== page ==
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Sunday, February 12, 2006
Gospel: February 12, 2006
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February 12, 2006
Sixth Sunday in Ordinary Time

I found great comfort in Mass today as I listened to today’s Gospel reading:
A leper came to Jesus and kneeling down begged him and said, “If you wish, you can make me clean.” Moved with pity, he stretched out his hand, touched him, and said to him, “I do will it. Be made clean.” The leprosy left him immediately, and he was made clean. Then, warning the him sternly, he dismissed him at once. He said to him, “See that you tell no one anything, but go, show yourself to the priest and offer for your cleansing what Moses prescribed; that will be proof for them.”The man went away and began to publicize the whole matter. He spread the report abroad so that it was impossible for Jesus to enter a town openly. He remained outside in deserted places, and people kept coming to him from everywhere. Mk 1:40-45

My priest today talked about this personal encounter with Jesus. This leper was healed by his faith. As the Book of Leviticus describes, the Law of the Lord in the Old Testament declared lepers to be banished to the outmost regions of the city. This wasn’t to shame the diseased person, but the people had to do this in order to stop the spread of leprosy.

But, Jesus wasn’t afraid to touch the man. For Jesus is God, and God conquers sin, satan, death, and suffering. And while Jesus could have merely said the very word for the man to be healed, instead Our Lord touched him. Such a simple touch – yet such an act of love. The King of Glory touched a man that the whole community shunned. As St. Francis of Assisi described, he was fearful of lepers. Leprosy was a decease where the skin and bone slowly deteriorated; this was an agonizing and repulsive death. Yet, St. Francis of Assisi one day hurriedly passed a leper and suddenly realized his lack of love and the horror of that sin. So he turned around, poured his money into the lepers hand, and he kissed a leper. This personal act of love is seen in the Gospel reading.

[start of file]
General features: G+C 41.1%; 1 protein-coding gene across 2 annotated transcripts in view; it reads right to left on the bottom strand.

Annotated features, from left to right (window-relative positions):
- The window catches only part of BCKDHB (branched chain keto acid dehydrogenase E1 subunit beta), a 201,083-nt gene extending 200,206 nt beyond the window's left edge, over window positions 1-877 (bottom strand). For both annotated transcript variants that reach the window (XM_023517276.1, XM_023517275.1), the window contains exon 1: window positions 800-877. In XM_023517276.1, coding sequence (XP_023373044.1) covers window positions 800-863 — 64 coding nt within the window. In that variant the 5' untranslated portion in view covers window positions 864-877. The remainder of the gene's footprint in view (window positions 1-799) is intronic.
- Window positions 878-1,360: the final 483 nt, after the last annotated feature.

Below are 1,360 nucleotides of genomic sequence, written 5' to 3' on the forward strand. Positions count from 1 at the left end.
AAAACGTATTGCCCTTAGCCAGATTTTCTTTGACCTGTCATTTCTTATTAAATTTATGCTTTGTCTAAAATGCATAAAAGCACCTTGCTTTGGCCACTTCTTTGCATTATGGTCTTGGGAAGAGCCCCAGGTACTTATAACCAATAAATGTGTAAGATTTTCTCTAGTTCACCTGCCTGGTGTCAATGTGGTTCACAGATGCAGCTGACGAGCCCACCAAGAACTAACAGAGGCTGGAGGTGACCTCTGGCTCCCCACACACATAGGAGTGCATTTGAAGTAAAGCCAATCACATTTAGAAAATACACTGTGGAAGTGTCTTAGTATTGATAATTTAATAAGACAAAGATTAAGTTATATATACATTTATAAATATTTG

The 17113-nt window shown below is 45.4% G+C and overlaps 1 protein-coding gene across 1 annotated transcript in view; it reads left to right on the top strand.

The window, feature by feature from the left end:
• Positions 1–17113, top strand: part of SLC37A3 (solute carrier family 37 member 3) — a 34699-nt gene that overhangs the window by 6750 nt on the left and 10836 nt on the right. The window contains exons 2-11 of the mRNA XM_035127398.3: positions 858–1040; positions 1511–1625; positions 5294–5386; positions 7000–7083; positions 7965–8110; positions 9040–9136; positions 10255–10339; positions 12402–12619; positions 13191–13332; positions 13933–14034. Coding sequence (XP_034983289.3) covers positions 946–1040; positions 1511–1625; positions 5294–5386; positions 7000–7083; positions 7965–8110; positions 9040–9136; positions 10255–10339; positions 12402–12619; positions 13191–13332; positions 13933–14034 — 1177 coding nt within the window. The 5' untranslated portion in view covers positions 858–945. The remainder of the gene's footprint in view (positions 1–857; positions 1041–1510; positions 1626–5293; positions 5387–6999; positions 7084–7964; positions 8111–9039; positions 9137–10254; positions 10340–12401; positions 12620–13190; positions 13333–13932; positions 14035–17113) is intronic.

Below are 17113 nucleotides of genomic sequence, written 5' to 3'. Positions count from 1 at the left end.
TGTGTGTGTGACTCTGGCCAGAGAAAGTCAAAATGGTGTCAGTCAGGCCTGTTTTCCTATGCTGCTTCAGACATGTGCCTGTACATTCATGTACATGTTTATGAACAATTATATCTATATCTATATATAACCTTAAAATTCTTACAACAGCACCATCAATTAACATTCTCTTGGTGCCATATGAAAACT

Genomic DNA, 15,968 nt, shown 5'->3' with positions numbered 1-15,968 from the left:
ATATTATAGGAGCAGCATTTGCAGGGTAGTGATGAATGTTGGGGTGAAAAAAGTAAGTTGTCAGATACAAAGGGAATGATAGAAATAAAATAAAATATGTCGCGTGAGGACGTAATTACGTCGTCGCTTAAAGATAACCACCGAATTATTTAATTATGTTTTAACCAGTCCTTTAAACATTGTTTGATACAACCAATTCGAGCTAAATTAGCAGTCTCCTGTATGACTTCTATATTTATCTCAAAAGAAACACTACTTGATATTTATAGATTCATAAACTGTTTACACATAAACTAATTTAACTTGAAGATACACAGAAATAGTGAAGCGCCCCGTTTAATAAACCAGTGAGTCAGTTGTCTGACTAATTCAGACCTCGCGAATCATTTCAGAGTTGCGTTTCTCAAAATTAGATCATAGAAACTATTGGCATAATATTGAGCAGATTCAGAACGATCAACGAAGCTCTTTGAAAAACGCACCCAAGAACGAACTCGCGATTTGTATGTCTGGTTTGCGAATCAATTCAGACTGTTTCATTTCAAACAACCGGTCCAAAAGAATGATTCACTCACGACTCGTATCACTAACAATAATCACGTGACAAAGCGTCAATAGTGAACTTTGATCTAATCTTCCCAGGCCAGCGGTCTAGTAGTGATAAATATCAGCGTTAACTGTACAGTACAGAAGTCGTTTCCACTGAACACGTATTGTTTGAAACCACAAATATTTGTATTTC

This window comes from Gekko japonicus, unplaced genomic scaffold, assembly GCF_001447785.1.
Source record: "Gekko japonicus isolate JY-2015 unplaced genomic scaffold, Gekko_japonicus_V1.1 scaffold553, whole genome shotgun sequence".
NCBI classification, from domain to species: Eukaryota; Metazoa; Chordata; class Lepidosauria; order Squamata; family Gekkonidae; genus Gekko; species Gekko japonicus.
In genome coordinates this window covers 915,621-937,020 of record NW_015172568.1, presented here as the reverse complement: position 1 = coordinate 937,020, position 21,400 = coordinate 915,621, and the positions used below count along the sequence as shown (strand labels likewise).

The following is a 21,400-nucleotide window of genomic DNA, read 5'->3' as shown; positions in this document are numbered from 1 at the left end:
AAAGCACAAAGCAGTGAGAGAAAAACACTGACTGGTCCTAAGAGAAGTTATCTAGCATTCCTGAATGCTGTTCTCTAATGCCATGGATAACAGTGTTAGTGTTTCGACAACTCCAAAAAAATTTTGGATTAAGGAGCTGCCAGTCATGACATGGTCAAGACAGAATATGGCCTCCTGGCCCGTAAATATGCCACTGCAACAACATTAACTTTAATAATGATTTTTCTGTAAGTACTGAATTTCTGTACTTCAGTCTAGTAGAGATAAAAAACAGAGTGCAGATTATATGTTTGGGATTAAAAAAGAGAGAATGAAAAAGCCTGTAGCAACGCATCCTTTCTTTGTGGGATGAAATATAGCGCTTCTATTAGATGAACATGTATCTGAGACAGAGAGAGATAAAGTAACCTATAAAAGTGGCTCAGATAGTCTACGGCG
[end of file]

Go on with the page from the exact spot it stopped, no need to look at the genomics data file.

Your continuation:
And that is why the Sacraments are such a personal encounter. For in the Sacraments we meet Jesus Christ not a priest but Our True Lord. The priest is simply in persona Christi meaning the priest is taking the place of Christ. The words of Consecration, of absolution in Confession, and of Baptism are the words of Christ speaking through his servant. And this is the way it is. Christ doesn’t have to speak through a priest, but he does. As we see in the Gospel reading, Jesus Christ commands the leper to seek out a priest because the Law of the Lord dictated that all lepers must be declared clean to enter the town again.

The next time we receive Our Lord or seek His forgiveness in Confession, let us remember that it is truly Christ forgiving us. For that is why He died – to ransom us and make us His children. God is love!

Image Source: Believed to be in the Public Domain

2 comments:

del_button February 12, 2006 at 7:25 PM
Darren Norton said...

I, too liked today's readings. My pastor at Saturday vigil Mass made some interesting comments. The first reading outlines the law of how lepers were to stay on the outskirts of society, for the protection of others. In the Gospel, both the leper and Jesus had the courage to so something "outside the box". The leper wasn't supposed to be anywhere near non-lepers. Not only was he in the vicinity of Jesus - HE TOUCHED HIM! A big no no. Jesus, likewise had the courage to TOUCH HIM BACK, healing him. Ironically, Jesus found himself in the same "position" as the lepers after he healed this man. After asking the leper to keep this to himself (which he didn't) Jesus had to go to the outskirts of society because no one would leave him alone. Interesting, isn't it?

del_button February 12, 2006 at 8:58 PM
Moneybags said...

I hadn't thought of those connections, Darren. Thanks for sharing them.

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